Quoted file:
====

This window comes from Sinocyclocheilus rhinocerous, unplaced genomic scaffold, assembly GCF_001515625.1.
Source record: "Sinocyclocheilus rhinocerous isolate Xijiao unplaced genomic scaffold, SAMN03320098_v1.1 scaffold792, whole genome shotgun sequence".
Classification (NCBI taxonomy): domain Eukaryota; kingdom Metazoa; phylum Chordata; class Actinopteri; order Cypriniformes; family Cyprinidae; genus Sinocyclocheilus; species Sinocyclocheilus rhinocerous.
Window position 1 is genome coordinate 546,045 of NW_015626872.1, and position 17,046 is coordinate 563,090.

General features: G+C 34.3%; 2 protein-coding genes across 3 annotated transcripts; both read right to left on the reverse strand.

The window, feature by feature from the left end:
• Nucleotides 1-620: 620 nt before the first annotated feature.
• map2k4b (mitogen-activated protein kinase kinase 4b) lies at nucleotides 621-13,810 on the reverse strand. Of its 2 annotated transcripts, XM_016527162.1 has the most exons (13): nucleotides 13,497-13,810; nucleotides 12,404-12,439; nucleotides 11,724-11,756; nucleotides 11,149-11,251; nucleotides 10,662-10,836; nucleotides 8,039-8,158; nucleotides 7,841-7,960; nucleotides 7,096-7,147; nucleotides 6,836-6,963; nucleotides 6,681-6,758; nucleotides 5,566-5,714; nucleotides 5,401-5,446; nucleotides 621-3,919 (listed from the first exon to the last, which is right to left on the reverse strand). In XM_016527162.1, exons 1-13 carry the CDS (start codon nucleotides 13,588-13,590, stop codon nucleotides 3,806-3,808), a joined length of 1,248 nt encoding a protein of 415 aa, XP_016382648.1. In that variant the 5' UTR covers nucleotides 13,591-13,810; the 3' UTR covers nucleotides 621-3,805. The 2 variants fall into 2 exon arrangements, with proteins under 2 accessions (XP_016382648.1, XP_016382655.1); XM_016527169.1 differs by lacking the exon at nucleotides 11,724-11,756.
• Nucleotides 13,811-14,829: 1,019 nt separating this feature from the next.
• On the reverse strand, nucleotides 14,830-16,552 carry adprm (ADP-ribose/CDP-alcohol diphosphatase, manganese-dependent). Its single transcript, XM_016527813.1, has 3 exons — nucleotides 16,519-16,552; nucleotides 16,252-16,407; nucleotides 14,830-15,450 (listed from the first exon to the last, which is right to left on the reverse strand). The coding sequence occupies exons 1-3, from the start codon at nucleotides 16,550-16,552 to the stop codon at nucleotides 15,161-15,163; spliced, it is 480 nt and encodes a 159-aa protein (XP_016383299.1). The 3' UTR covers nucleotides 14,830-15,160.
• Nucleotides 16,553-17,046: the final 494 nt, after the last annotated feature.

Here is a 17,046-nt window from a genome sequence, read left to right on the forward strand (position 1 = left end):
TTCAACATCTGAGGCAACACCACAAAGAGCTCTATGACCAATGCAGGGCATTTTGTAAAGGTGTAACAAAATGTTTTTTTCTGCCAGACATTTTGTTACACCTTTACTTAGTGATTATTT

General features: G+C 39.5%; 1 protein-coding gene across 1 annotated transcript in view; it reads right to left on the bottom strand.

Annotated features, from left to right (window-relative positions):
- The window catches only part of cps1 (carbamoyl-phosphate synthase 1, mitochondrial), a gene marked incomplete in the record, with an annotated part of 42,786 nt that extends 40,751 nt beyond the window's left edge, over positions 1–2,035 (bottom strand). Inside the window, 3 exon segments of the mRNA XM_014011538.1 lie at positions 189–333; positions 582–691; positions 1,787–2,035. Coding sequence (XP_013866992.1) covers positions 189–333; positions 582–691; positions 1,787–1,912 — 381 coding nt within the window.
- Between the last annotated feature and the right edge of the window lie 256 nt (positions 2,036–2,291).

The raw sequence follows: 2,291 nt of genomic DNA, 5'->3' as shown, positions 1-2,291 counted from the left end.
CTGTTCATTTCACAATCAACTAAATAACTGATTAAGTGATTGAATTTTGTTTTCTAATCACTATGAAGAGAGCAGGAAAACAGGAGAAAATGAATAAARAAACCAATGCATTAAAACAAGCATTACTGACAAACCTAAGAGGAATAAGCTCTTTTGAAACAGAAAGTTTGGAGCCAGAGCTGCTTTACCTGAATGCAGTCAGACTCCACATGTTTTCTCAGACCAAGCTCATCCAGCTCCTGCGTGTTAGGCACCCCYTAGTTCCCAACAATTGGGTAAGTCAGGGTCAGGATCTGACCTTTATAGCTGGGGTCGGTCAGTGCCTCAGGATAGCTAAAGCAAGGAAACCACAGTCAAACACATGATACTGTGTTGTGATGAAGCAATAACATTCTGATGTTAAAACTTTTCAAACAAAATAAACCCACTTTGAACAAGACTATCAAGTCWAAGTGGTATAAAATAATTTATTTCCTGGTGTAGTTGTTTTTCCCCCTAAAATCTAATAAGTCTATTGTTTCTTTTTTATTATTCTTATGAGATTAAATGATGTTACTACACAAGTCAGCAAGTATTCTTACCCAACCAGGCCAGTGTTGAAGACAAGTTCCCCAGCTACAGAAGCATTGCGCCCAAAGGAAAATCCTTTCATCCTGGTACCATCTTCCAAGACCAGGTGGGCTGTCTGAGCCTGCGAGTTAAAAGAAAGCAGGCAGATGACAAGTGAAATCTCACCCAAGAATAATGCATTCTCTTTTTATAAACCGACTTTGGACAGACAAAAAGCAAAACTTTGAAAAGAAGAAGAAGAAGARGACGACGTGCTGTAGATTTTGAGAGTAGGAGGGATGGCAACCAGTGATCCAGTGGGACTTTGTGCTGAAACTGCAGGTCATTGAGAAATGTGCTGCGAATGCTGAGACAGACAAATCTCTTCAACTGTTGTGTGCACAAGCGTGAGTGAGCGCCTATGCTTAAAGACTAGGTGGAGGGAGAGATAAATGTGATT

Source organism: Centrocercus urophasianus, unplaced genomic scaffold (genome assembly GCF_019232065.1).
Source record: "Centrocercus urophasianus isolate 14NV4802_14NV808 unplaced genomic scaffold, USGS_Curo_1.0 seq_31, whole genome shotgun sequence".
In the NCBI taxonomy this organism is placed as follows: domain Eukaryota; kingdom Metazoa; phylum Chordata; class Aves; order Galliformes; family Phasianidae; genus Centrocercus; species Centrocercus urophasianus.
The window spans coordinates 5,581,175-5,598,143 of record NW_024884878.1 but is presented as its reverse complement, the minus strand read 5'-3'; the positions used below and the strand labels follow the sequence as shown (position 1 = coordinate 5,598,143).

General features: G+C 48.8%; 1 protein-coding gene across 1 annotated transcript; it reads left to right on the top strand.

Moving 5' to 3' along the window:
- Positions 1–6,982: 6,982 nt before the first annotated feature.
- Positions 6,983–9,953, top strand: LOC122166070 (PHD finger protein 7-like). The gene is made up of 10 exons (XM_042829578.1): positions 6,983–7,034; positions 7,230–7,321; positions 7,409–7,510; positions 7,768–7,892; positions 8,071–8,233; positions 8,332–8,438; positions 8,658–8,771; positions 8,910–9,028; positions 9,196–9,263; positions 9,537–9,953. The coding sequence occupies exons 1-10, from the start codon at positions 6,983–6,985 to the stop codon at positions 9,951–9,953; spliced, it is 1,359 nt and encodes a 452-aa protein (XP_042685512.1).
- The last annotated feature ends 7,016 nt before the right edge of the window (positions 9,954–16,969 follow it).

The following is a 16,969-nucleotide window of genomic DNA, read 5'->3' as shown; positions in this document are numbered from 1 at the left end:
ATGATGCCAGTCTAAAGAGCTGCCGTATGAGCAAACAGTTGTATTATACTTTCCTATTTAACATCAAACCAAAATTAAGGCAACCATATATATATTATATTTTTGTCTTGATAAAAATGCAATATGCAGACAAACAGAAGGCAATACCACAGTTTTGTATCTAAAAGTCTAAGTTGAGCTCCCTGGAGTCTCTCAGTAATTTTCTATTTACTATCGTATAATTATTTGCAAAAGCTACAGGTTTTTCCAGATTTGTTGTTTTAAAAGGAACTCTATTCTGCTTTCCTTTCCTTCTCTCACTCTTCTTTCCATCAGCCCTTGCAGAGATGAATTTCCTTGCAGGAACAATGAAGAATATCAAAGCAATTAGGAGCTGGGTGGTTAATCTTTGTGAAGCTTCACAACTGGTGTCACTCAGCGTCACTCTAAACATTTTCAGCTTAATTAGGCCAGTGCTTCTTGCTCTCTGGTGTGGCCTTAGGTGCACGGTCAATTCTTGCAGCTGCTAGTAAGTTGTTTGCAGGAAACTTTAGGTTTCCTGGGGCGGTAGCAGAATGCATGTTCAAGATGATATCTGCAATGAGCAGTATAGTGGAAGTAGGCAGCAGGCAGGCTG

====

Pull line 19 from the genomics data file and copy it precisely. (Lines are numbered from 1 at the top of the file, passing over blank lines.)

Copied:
CTGTTCATTTCACAATCAACTAAATAACTGATTAAGTGATTGAATTTTGTTTTCTAATCACTATGAAGAGAGCAGGAAAACAGGAGAAAATGAATAAARAAACCAATGCATTAAAACAAGCATTACTGACAAACCTAAGAGGAATAAGCTCTTTTGAAACAGAAAGTTTGGAGCCAGAGCTGCTTTACCTGAATGCAGTCAGACTCCACATGTTTTCTCAGACCAAGCTCATCCAGCTCCTGCGTGTTAGGCACCCCYTAGTTCCCAACAATTGGGTAAGTCAGGGTCAGGATCTGACCTTTATAGCTGGGGTCGGTCAGTGCCTCAGGATAGCTAAAGCAAGGAAACCACAGTCAAACACATGATACTGTGTTGTGATGAAGCAATAACATTCTGATGTTAAAACTTTTCAAACAAAATAAACCCACTTTGAACAAGACTATCAAGTCWAAGTGGTATAAAATAATTTATTTCCTGGTGTAGTTGTTTTTCCCCCTAAAATCTAATAAGTCTATTGTTTCTTTTTTATTATTCTTATGAGATTAAATGATGTTACTACACAAGTCAGCAAGTATTCTTACCCAACCAGGCCAGTGTTGAAGACAAGTTCCCCAGCTACAGAAGCATTGCGCCCAAAGGAAAATCCTTTCATCCTGGTACCATCTTCCAAGACCAGGTGGGCTGTCTGAGCCTGCGAGTTAAAAGAAAGCAGGCAGATGACAAGTGAAATCTCACCCAAGAATAATGCATTCTCTTTTTATAAACCGACTTTGGACAGACAAAAAGCAAAACTTTGAAAAGAAGAAGAAGAAGARGACGACGTGCTGTAGATTTTGAGAGTAGGAGGGATGGCAACCAGTGATCCAGTGGGACTTTGTGCTGAAACTGCAGGTCATTGAGAAATGTGCTGCGAATGCTGAGACAGACAAATCTCTTCAACTGTTGTGTGCACAAGCGTGAGTGAGCGCCTATGCTTAAAGACTAGGTGGAGGGAGAGATAAATGTGATT